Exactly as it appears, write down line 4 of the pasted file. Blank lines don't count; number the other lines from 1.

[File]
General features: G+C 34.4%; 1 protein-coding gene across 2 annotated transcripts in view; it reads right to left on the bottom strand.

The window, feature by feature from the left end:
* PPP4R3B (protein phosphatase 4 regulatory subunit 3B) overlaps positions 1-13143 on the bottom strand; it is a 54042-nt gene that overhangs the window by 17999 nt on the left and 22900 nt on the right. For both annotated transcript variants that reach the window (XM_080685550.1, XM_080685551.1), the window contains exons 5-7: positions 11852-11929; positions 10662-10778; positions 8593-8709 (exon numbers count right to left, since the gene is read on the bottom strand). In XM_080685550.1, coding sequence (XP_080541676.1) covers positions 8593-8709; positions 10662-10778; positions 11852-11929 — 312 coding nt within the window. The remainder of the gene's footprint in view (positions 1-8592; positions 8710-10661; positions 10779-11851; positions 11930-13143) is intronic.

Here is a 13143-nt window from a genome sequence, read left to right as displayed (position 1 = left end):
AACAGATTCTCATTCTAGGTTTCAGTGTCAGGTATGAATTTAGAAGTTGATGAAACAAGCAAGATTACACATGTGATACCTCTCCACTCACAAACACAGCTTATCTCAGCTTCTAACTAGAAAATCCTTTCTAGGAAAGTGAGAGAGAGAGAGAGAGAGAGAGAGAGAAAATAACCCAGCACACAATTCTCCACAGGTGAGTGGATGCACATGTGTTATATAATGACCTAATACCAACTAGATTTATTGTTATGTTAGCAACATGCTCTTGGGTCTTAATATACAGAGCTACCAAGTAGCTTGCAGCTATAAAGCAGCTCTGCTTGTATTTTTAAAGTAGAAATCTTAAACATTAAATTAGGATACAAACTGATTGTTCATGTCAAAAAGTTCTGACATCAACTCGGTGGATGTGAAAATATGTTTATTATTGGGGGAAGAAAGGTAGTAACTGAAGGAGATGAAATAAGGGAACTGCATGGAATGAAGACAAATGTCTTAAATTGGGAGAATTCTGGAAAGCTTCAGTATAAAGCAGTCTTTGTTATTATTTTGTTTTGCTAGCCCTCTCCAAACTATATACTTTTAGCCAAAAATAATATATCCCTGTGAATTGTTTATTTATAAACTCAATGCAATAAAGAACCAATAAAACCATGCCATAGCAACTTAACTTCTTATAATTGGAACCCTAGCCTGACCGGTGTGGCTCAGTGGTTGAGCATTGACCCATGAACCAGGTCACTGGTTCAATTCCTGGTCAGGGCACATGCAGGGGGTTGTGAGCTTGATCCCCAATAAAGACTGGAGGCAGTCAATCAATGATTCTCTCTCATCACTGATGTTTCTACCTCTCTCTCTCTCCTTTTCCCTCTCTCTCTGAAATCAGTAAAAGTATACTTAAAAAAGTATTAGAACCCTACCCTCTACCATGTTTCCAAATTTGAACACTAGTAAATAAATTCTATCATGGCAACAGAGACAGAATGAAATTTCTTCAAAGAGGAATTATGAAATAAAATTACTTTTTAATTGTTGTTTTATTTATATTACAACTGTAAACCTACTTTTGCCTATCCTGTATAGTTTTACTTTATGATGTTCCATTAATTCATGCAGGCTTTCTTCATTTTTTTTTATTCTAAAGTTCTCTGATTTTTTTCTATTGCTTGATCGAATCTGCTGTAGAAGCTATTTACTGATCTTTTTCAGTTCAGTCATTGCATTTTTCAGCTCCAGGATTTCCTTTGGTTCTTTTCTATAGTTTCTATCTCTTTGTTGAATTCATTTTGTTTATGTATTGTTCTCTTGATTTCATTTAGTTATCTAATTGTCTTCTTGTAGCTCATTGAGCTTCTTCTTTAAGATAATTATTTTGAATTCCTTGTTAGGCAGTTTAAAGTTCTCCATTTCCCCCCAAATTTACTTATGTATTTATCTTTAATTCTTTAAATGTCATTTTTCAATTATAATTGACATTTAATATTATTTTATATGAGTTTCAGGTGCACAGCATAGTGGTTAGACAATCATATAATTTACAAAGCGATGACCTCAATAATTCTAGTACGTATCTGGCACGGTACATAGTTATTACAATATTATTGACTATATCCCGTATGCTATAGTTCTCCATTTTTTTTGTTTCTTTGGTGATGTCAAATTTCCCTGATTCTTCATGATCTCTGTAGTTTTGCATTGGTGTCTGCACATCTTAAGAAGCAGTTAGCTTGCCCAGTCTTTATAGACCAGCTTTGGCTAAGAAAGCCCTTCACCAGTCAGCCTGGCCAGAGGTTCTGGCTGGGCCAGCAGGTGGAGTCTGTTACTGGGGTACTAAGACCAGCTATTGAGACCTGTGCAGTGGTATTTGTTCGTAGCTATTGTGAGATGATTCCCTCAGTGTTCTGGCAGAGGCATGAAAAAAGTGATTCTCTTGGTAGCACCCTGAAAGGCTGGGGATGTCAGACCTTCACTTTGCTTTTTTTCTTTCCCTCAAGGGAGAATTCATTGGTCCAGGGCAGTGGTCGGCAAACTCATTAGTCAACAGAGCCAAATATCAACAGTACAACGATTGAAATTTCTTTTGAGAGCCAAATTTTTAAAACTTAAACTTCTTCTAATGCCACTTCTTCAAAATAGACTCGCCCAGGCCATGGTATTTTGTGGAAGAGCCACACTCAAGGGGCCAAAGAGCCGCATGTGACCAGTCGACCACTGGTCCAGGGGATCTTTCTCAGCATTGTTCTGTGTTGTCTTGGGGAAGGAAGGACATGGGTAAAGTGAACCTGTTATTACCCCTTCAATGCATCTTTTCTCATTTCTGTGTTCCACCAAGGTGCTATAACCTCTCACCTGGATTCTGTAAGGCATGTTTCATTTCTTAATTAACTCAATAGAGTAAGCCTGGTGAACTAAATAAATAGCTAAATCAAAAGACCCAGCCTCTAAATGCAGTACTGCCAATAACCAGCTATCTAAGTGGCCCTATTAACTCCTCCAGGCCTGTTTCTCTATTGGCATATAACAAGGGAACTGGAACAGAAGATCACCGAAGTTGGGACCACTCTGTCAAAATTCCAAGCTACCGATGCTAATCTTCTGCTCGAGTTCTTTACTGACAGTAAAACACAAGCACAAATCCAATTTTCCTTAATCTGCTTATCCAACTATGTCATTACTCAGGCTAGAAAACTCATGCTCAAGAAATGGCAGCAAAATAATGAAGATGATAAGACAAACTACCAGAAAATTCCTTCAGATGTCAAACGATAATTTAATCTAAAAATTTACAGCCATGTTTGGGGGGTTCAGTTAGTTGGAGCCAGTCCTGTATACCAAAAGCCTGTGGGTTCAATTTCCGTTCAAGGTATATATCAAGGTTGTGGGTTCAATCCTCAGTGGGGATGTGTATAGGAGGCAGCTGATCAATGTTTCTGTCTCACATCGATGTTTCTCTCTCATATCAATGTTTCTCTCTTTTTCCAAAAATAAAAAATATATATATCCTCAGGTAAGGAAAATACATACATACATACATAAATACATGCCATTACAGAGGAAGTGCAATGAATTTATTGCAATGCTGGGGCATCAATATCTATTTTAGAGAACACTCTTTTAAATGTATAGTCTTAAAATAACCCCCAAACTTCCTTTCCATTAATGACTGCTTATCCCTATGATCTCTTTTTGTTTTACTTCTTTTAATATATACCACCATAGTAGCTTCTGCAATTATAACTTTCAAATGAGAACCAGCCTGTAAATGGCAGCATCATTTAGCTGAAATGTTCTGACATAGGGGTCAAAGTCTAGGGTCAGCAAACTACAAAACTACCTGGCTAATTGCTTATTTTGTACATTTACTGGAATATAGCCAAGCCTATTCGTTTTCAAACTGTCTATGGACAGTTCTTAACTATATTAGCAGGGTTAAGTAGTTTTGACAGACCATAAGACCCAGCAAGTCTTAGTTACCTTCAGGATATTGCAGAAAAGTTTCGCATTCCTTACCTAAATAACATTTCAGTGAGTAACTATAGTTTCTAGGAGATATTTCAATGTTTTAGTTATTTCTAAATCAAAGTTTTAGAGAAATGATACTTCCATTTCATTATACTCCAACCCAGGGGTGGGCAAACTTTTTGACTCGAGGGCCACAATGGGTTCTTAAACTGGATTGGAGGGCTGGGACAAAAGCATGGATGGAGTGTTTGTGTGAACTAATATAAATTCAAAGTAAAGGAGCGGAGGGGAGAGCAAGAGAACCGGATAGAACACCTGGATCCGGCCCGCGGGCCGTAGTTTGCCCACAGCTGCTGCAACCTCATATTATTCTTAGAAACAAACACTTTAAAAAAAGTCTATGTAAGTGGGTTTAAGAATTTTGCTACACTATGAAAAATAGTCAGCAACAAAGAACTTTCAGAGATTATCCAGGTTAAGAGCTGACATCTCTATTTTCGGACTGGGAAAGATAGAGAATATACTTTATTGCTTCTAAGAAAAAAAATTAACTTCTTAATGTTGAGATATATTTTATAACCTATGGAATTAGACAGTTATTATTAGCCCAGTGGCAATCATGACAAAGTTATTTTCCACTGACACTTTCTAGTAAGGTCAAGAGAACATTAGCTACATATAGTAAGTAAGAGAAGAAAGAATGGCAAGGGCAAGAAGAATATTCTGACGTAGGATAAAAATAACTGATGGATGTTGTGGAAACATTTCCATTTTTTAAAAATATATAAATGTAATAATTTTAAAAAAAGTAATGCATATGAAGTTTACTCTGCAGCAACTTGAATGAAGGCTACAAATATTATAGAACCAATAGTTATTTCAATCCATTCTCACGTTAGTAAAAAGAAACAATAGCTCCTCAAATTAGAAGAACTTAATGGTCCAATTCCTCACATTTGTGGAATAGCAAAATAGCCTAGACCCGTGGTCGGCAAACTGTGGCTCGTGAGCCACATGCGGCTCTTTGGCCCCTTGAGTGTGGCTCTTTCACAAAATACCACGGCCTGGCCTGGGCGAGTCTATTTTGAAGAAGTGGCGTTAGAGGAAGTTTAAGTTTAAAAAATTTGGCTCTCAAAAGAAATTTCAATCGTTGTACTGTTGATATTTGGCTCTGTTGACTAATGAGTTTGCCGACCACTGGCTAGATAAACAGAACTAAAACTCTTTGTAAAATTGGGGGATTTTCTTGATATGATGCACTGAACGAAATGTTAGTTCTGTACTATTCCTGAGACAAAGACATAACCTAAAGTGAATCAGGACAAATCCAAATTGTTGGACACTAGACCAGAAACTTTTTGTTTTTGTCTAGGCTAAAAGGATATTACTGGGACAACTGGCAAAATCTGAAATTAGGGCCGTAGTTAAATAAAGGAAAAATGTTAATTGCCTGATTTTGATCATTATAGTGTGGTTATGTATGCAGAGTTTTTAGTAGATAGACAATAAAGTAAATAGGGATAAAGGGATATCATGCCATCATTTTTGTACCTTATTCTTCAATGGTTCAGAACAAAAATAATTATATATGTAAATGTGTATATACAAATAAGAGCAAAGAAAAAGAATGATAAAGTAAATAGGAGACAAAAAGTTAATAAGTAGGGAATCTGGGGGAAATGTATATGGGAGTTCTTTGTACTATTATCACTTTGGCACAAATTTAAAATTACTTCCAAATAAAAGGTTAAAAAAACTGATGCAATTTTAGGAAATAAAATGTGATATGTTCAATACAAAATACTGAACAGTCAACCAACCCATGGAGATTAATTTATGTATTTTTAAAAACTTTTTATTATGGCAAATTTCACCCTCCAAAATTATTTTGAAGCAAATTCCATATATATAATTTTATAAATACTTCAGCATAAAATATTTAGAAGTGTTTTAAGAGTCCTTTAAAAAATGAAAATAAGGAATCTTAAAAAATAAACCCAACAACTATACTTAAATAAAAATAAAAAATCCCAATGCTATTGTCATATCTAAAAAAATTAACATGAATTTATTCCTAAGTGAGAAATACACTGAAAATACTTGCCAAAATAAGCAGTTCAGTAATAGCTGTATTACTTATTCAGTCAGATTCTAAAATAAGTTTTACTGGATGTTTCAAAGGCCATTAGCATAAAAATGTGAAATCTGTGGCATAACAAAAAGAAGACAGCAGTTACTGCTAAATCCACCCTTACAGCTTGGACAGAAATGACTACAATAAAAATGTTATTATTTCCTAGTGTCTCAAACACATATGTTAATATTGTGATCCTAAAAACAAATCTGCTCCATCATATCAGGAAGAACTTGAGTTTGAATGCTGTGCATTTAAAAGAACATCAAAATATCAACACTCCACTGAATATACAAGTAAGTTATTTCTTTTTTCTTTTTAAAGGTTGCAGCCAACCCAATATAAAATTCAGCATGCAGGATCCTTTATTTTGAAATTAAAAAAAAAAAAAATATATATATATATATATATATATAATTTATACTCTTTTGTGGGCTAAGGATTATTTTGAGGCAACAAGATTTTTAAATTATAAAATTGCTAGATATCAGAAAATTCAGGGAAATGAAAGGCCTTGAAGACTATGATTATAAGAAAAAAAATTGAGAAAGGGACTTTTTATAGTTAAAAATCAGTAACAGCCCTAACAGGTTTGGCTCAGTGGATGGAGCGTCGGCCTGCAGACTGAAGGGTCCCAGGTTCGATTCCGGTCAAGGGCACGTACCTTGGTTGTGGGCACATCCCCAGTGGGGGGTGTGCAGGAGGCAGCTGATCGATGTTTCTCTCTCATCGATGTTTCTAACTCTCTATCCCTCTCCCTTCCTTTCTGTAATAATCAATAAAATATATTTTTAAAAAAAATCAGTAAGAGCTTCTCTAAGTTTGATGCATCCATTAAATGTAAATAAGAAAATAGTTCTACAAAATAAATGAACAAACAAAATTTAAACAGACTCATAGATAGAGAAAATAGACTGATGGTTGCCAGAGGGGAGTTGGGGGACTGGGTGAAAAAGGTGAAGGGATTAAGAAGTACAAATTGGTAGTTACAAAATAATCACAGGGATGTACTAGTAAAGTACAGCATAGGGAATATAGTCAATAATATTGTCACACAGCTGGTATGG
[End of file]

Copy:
Here is a 13143-nt window from a genome sequence, read left to right as displayed (position 1 = left end):